The acting level is another top thing. Michael Nyqvist as Mikael Blomkvist and Noomi Rapace as Lisbeth Salander are responsible for entire movie effectiveness, both are completely different from each other, but at the same time their chemistry is amazing and their relationship may be complex but understandable. At first impression Noomi Rapace's character may seems awkward and move with all of our inner prejudices, but then you're intensely touched by her past and story and her difficulties to adapt herself into a harsh world and that's when you finally realize once again that prejudice isn't the best judging tool for anything.
Every single scene in the movie has its reason to happen and that is impressive and refreshing for those ones that are tired and so used to American movies filled with empty scenes. It's a movie with some disturbing images, but as I said before, it's effective and necessary for the development of the characters and also for the deepness of the story.
Now I can understand David Fincher's reasons to make an American version of the trilogy, not because since Seven (1995) there wasn't so many interesting thriller movies, but because 'Män som hatar kvinnor' not only can be easily the best one since Seven but maybe better than Fincher's classic. But really, I can't understand the reasons for an American version when the original Swedish one is superb, with an extremely top notch production. So I hope Fincher doesn't overdo the elements that the original retained in the exact doses, but unfortunately we can expect an extremely cleaner version.
After watching the first part of the Millennium trilogy, I'm much more excited to watch the other two parts.
Based on Stieg Larsson's popular novel, 'Män Som Hatar Kvinnor' (aka
'Girl With The Dragon Tattoo') is a thriller that engages and keeps the
viewer at the edge of the seat. The execution is solid the
cinematography captures the beauty and mystery of the Scandinavian
landscape and showcases each frame, the score contributes and sound
effect is brilliant. The editing is mostly slick but there are a few
times when the film moves slowly.
The film touches various issues from hacking to sexual abuse and discrimination against Jews post the Second World War. None of them are explored fully as this isn't an issue-based film but it adds to the mystery and the story has enough grit and the characters are well written enough to involve the viewer. There are many twists that support the story in uncovering the layers.
The overall performances are good. Michael Nyqvist does a fine job as Blomkvist, the wrongfully accused journalist who encounters a second chance to do right. Noomi Rapace is the star of 'Män Som Hatar Kvinnor' as she is outstanding as she displays tremendous depth in a restrained performance.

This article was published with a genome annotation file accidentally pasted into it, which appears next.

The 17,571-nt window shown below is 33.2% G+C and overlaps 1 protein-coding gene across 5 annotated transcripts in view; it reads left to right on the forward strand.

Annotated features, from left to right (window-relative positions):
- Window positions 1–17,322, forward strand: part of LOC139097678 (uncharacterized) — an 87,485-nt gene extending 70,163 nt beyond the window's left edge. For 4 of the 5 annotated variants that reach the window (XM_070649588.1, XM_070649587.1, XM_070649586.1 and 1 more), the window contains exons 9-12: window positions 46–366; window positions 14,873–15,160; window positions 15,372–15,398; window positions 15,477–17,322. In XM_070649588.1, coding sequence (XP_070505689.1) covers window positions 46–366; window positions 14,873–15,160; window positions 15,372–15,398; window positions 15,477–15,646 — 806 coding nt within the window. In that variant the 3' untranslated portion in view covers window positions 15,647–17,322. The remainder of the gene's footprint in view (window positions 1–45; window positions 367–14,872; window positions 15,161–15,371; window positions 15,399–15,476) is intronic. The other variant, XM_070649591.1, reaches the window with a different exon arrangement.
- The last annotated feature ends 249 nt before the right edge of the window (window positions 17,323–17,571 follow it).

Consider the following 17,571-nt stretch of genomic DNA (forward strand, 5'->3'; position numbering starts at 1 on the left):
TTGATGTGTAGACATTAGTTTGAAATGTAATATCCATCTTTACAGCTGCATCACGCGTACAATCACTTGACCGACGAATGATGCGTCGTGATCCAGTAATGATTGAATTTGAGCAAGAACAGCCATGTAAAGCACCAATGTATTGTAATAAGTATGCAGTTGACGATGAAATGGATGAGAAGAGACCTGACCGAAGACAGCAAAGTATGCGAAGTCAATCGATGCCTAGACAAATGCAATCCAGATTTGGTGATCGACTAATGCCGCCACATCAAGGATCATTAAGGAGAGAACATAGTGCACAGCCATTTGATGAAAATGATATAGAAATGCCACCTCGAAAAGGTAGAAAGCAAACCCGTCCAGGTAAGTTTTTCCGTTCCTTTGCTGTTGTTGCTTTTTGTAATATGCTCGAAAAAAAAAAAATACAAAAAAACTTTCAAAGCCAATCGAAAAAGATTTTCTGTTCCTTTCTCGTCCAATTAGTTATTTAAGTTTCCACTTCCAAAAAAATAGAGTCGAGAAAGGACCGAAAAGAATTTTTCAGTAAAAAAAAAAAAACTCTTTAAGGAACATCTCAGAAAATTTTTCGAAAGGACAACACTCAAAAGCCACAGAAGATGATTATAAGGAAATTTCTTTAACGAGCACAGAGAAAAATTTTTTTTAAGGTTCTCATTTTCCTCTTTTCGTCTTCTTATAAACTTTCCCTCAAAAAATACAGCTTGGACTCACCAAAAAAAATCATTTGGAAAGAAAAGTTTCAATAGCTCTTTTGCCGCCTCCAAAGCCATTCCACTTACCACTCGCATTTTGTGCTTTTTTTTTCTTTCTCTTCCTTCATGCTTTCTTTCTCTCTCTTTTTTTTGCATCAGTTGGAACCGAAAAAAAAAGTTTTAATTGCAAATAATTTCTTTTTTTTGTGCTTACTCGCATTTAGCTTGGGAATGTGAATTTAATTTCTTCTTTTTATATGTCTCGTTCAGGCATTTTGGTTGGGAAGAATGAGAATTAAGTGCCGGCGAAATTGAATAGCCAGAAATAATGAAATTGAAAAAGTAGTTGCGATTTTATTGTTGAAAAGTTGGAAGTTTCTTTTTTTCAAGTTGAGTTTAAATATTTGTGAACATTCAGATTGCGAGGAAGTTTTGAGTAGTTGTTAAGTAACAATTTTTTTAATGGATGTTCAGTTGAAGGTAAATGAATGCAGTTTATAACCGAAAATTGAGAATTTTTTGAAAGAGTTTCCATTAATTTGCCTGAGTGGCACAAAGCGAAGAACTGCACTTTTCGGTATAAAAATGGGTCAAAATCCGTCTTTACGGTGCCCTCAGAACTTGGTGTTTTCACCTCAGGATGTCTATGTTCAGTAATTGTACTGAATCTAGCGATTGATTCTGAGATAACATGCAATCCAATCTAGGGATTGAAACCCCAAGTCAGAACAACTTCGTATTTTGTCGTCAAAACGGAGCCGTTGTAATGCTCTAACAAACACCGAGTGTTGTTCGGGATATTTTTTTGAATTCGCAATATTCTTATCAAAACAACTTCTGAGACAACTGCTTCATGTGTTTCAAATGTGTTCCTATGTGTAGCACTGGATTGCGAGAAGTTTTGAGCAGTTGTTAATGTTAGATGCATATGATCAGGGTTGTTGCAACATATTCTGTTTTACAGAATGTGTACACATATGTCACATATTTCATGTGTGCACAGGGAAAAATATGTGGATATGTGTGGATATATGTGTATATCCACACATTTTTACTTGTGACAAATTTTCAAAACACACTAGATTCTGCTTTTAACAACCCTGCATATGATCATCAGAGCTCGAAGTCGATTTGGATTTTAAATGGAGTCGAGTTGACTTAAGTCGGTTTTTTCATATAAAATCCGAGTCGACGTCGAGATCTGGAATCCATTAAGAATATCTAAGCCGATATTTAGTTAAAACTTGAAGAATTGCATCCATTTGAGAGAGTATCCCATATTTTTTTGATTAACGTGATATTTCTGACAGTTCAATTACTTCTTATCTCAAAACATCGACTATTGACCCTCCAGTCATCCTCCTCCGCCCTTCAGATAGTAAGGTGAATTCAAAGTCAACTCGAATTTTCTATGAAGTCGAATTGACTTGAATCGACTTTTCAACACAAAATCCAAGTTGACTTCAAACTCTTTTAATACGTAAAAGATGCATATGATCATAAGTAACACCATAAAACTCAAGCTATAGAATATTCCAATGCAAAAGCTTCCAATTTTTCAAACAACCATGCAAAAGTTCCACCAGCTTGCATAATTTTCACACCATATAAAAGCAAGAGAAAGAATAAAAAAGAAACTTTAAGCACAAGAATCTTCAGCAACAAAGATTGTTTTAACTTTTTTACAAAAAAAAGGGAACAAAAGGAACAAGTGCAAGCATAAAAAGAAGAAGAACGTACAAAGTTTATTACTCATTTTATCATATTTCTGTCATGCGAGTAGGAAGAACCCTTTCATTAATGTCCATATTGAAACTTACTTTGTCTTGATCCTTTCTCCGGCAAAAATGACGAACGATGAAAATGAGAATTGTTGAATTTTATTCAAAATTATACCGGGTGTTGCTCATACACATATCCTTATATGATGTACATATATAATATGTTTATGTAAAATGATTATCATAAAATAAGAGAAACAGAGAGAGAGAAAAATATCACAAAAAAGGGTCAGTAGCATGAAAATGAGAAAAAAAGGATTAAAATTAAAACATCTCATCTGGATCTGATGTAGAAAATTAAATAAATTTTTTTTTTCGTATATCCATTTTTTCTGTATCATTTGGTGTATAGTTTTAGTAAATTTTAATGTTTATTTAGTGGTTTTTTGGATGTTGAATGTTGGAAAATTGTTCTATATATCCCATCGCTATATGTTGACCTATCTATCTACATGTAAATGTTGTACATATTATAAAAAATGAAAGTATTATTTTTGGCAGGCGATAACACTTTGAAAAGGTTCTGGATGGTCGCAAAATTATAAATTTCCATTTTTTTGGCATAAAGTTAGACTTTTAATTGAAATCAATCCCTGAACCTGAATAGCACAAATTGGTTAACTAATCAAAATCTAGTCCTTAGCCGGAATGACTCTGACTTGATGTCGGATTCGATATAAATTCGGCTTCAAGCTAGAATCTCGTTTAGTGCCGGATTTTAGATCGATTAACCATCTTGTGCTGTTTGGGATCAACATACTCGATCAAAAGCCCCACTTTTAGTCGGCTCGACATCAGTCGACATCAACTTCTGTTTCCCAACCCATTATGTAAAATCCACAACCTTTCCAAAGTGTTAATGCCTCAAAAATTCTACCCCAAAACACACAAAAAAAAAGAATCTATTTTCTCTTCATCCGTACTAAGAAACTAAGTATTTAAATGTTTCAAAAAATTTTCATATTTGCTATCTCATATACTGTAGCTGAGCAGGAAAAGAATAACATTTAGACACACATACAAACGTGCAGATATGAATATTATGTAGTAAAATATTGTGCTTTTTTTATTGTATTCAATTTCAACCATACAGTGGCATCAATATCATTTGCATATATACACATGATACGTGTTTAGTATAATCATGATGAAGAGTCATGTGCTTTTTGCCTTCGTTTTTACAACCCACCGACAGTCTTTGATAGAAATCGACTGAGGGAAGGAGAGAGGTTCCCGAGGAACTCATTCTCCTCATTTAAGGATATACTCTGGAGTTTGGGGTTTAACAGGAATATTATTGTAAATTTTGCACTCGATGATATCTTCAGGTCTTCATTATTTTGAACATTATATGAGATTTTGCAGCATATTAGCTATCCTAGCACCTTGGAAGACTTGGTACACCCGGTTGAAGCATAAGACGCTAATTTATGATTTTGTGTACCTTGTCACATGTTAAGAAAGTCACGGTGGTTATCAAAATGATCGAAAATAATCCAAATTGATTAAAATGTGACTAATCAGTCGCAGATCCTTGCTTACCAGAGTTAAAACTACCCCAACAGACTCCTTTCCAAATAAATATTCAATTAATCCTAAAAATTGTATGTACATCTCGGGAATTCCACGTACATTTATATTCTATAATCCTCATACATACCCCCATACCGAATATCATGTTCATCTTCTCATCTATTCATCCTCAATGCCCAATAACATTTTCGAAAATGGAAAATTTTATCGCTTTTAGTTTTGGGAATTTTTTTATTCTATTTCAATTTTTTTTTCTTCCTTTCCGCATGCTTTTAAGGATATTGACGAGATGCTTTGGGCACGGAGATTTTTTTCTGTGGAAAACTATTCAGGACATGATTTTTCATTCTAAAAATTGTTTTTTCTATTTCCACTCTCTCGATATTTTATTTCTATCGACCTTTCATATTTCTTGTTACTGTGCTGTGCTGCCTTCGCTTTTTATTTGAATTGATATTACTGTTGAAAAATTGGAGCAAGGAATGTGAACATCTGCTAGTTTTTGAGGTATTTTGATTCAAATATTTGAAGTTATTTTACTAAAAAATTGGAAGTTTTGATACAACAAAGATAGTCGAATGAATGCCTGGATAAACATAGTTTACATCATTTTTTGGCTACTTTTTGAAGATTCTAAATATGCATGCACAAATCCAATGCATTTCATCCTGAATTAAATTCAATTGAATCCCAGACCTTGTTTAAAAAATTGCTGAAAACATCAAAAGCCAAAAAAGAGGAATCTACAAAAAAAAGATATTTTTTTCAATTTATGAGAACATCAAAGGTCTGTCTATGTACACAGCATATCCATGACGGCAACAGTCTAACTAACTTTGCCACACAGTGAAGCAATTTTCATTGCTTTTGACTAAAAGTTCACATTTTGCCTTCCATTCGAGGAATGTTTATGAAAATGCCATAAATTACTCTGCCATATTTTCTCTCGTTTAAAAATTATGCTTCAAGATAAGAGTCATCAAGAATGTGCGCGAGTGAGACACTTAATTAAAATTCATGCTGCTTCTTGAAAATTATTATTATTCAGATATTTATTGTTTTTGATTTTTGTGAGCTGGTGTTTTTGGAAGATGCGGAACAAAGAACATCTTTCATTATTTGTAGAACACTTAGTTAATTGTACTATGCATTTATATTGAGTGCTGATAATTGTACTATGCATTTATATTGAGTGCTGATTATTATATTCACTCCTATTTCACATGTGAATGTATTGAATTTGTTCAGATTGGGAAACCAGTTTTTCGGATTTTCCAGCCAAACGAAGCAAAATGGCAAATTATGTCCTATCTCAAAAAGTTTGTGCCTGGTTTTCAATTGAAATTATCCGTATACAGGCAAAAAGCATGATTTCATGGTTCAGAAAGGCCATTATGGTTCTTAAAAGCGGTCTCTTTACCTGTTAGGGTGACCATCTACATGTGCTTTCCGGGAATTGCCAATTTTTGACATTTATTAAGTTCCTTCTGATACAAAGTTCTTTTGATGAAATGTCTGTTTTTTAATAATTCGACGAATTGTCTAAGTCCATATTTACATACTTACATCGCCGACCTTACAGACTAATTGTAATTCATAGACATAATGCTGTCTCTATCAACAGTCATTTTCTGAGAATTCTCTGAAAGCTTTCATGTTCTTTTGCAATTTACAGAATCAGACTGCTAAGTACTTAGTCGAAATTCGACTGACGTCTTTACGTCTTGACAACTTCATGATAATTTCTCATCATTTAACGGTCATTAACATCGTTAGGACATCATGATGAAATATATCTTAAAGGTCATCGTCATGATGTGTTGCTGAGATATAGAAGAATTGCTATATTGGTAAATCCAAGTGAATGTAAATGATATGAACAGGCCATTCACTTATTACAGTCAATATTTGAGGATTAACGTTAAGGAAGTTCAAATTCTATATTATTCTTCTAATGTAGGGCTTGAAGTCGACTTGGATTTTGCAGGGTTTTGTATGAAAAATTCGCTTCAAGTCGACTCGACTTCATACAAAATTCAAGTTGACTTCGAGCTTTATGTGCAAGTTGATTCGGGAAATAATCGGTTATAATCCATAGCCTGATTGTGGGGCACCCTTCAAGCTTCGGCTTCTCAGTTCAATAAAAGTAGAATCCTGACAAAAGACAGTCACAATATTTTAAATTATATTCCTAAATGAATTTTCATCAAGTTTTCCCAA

Having not read Larsson's popular novels, 'Män Som Hatar Kvinnor' succeeds as a stand alone thriller. It is longer than the standard 90 minutes but that doesn't matter if a film is well-crafted and the story is well told.
One of the greatest sensations in the last decade of the mystery writing are three rich, thick novels written by Steig Larsson, Sweedish reporter who unfortunately, soon after giving his books to the publisher, passed away at the age of 50 from heart attack. These novels are a special treat. They contain all the required norms of the successful mystery, but they are much more than that. They are the witness to the increasing complexity of the mad world we live and suffer in.His characters possess the rare richness and truthfulness. They are brave and scared, good and evil or all of the above in the right situation.This movie gives justice to the remarkable legacy of the far to soon gone writer of rare talent and integrity.
*** This review may contain spoilers ***
Really great trilogy of movies. This one being the first one in the set
of three. The Girl who Played with Fire and The Girl who Kicked the
Hornets Nest are equally as good.
I really enjoyed this series of movies, one following on from the other and giving the viewer the trials and tribulations of Lisbeth, the main character.
The stories, originally adapted from the novels, have been excellently put on film and the detail is great if one hasn't time to read.